However, when you do something like convert the garage into a 3rd bedroom for example, making a 2-bedroom house into a 3-bedroom house adds “real value”. Of course, when you convert the garage to a bedroom, you’re going to paint it. But you will include the cost of painting as a part of the property improvement – not an expense separate from it.

Ed McCauley1959
Returning Member

Turbotax Asset Entry worksheet for rental property

Hey Carl, 

Thanks for all the great info. Your entire post is now in my Reference File. It clears up a bunch of issues I was planning to bring up later.


When I use Turbotax in the Q&A mode or in the Forms mode (Schedule E, Asset Entry worksheet) it asks for "total cost when asset was acquired." As I understand it, the cost basis of the rental property consists of the amount you paid for the property, including any expenses related to the sale, transfer and title fees. It also includes the cost of any improvements you made beyond the initial purchase. TTax later asks for the cost of the land, and the previous amount of depreciation claimed. It doesn't ask for any other costs.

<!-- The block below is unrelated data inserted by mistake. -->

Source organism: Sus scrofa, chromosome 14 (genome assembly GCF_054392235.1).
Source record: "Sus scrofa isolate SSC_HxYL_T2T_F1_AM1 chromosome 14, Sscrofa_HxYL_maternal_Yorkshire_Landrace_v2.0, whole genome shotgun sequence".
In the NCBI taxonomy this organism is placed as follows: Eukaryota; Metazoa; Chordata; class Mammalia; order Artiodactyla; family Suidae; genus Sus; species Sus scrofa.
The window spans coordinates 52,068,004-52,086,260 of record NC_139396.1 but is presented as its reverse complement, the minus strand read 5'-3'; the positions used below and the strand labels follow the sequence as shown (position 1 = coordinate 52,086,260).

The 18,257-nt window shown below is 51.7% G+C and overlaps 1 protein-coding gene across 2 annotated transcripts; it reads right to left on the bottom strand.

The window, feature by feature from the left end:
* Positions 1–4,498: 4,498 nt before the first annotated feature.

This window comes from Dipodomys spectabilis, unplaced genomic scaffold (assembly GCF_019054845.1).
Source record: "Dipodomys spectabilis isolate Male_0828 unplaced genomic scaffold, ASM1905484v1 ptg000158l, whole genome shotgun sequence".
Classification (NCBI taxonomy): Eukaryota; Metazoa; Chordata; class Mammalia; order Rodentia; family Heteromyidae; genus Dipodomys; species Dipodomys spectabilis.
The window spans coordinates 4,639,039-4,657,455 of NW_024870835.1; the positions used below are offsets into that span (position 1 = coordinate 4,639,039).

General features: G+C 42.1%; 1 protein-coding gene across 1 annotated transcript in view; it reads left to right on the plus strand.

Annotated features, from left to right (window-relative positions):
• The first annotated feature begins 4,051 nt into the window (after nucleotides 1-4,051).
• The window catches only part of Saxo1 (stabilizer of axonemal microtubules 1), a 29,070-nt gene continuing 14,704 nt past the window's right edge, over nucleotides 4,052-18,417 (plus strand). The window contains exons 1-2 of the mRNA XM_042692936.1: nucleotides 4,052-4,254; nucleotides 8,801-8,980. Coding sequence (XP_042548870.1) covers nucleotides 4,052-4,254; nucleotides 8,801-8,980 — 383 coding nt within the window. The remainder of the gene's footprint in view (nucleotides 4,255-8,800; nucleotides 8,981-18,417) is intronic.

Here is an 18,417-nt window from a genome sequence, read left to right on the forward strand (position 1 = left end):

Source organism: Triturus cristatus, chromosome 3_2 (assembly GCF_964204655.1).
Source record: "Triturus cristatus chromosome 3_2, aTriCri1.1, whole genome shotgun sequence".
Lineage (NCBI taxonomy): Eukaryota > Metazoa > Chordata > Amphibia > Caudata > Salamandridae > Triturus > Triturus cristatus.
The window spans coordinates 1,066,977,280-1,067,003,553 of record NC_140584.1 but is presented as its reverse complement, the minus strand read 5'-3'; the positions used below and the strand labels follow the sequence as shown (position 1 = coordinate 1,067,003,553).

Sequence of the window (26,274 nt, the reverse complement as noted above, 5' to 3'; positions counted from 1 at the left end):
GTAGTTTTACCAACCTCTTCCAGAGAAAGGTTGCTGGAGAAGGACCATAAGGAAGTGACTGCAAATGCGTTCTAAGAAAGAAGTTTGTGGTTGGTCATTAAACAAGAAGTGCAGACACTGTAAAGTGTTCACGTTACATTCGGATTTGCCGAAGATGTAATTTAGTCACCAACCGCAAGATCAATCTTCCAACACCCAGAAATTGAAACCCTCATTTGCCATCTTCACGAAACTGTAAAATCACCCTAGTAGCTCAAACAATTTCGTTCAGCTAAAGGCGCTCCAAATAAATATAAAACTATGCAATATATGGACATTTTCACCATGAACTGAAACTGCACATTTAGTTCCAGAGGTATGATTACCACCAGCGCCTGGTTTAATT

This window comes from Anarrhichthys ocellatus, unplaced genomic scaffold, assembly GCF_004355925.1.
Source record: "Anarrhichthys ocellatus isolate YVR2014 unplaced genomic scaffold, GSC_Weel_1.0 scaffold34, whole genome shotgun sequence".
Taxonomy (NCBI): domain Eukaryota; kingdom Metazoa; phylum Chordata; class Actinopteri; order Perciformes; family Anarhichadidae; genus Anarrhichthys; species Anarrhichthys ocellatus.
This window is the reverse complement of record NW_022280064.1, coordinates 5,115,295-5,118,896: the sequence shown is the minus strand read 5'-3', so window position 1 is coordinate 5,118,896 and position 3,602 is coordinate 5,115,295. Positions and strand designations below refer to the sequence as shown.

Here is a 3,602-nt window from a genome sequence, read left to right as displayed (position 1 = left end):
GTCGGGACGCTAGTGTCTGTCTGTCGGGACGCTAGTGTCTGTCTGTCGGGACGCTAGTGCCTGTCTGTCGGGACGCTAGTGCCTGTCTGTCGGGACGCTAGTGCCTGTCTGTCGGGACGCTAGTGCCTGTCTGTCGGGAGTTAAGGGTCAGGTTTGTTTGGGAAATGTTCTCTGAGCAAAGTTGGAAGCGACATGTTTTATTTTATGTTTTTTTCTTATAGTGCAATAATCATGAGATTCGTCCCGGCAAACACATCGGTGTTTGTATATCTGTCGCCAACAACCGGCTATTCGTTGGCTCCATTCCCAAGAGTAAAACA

I'd like to be sure that I'm starting with the correct amount. Should the (below) itemized costs be included in the "total cost when asset was acquired?"


Settlement Statement
J. Summary of Borrower's Transaction
101 $197,000 Contract Sales Price
103 $793 Settlement charges to Borrower

Adjustments for items paid by Seller in advance (12/16 to 12/31/2016)
106-110 $514.51 County Property tax; HOA Dues; Tax; Garbage collection

120 $198,307.51 Gross Amount Due from Borrower (total of Lines 101; 103; 106-110)

Payment separate from above Settlement Statement
$279 Fees for HUD-1 Closing

$198,586.51 (line 120 + HUD-1)


I'm trying to understand how TTax is making its calculations, so I am planning to use the "Forms" mode. Should I enter the above amount, $198,586.51 in the "total cost when asset was acquired" box in the Schedule E, Asset Entry worksheet?


Thanks in advance for any responses...